Keeping The Balance

24 March 2012 | 9:39 am | Staff Writer

Drum and bass. Those three little words inspire a lot of emotions in people these days. With acts like Pendulum, Chase & Status and Noisia now known entities to many a rock fiend, it's pretty easy to get lost in the maelstrom that d'n'b, and more recently dubstep, has become. So much so, that it's almost permissible to forget DJ Hype; one of the originators of drum'n'bass, working as he did way back in the late '80s, where he would play dubby jungle and breakbeat in little-known London clubs.

Hype (or, as he is known to his folks, Kevin Ford)'s own unique sound has developed over the years since then, earning him a lauded place amongst old school DJs. He has won multiple awards for his work, as well as retaining a popular place among both pirate and commercial DJ radio stations. He, of course, has seen the d'n'b genre change over the years, but fortunately that change has been positive, in his opinion. “Drum'n'bass is a wide spectrum of different sounds,” Ford begins. “New producers are pushing the limits and boundaries of the genre every day when it comes to production. The different varieties have definitely made it stronger, popularity-wise.” He counts those aforementioned harbingers of the mainstream rush of d'n'b and dubstep, Skrillex and his ilk, as a boon to the genre, not a hindrance, as many would believe. “Drum'n'bass is an ever-changing sound, scene, and movement, and at this point it's really hard to even guess that as there are so many new producers bursting in to the scene with their own sound,” Ford says.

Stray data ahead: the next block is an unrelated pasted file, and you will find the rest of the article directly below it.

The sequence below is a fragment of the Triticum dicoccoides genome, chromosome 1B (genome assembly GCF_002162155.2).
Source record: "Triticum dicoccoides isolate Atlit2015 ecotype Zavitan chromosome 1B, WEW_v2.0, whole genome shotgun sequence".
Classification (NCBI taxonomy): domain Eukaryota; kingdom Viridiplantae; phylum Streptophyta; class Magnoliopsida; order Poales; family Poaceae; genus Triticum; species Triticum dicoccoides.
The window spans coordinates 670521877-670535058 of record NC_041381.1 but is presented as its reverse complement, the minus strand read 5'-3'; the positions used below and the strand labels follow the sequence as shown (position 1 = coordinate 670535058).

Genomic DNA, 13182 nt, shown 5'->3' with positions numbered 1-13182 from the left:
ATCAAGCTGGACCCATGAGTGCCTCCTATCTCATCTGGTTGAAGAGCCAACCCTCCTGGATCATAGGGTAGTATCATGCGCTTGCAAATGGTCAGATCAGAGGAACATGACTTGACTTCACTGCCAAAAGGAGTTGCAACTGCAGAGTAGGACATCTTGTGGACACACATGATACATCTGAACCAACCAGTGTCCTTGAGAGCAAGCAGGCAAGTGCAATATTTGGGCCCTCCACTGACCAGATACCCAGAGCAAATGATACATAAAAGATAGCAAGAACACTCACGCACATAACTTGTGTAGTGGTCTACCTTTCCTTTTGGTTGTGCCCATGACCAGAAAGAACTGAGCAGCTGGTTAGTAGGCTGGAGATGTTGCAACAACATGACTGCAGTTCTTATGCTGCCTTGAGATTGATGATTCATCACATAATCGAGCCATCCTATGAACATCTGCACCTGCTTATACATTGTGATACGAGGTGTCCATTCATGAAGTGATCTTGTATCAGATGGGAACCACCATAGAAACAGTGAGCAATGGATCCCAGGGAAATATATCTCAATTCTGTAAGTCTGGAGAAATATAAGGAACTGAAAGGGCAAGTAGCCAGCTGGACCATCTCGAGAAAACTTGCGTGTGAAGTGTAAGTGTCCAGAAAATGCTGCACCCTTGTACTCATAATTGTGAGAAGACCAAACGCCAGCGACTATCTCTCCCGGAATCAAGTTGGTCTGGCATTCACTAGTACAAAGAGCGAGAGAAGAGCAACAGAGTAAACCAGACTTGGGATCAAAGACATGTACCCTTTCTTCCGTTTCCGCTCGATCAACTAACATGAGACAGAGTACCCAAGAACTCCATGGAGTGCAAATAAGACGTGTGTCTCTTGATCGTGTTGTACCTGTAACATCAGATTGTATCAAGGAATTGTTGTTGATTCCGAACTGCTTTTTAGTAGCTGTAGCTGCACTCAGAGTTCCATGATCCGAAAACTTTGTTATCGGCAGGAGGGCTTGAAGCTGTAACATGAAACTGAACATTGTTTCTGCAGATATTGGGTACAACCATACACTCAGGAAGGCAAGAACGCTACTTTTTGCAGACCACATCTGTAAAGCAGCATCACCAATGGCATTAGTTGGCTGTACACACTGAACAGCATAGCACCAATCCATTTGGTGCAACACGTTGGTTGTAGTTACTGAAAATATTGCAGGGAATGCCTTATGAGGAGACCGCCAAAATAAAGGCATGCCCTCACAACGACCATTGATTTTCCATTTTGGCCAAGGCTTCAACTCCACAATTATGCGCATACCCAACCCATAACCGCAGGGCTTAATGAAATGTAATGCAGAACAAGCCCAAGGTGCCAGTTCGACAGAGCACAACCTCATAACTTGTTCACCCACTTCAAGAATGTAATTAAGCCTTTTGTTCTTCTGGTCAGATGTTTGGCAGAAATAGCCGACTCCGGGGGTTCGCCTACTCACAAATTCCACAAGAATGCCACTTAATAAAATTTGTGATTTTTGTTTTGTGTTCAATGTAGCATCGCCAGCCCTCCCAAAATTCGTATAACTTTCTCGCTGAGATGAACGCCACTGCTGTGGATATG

“It has been a world wide thing for a number of years now, and I love it,” Ford continues. “I would say the biggest change in the last couple of years is there is a lot more support from commercial radio stations, meaning there are more so-called drum'n'bass pop hits. Although I am not usually into the whole pop drum'n'bass thing musically, I do think it helps attract new audiences to the underground, and therefore keeps a healthy balance within the scene.”

Ford himself has been instrumental in that showcasing of drum'n'bass, having been a mainstay on pirate radio station Fantasy FM before making the switch to Kiss FM, where he still holds down a weekly slot playing jungle and drum'n'bass. As well as this, Ford runs his own Ganja record label, which has been a constant frontrunner in underground hardcore d'n'b music. “It gets extremely hectic,” Ford remarks when asked how he keeps such a busy schedule, “But I'll be doing all of that plus more studio time soon, just for my sanity.”

Don't miss a beat with our FREE daily newsletter

Floor-fillers like DJ Zinc's Super Sharp Shooter, Tiger Style and Ford's own productions and remixes, such as the bass-heavy dub of tracks like Ready Or Not, have ensured that the label has maintained its integrity, even during the whole tidal wave of mainstream drum'n'bass entering the system. With such a comprehensive list of accomplishments in the game, it could be pretty difficult to pick out a highlight. Luckily, there are two that stand out: “I would have to say (apart from my Dubplate Killaz albums) that Fabriclive 18 with [long-time collaborator] Andy C was perceived quite well by a number of audiences in different genres,” Ford says. Both the Dubplate Killaz and Fabriclive sets still serve as some of the best examples of Hype's work.

So, with DJ Hype's show heading for Perth this Saturday, what can fans expect this time around? “Some hyped-up eclectic drum'n'bass, all mixed up in my little ol' unique style,” he says with a little more than humility. 'Little ol' unique style' is definitely putting it lightly.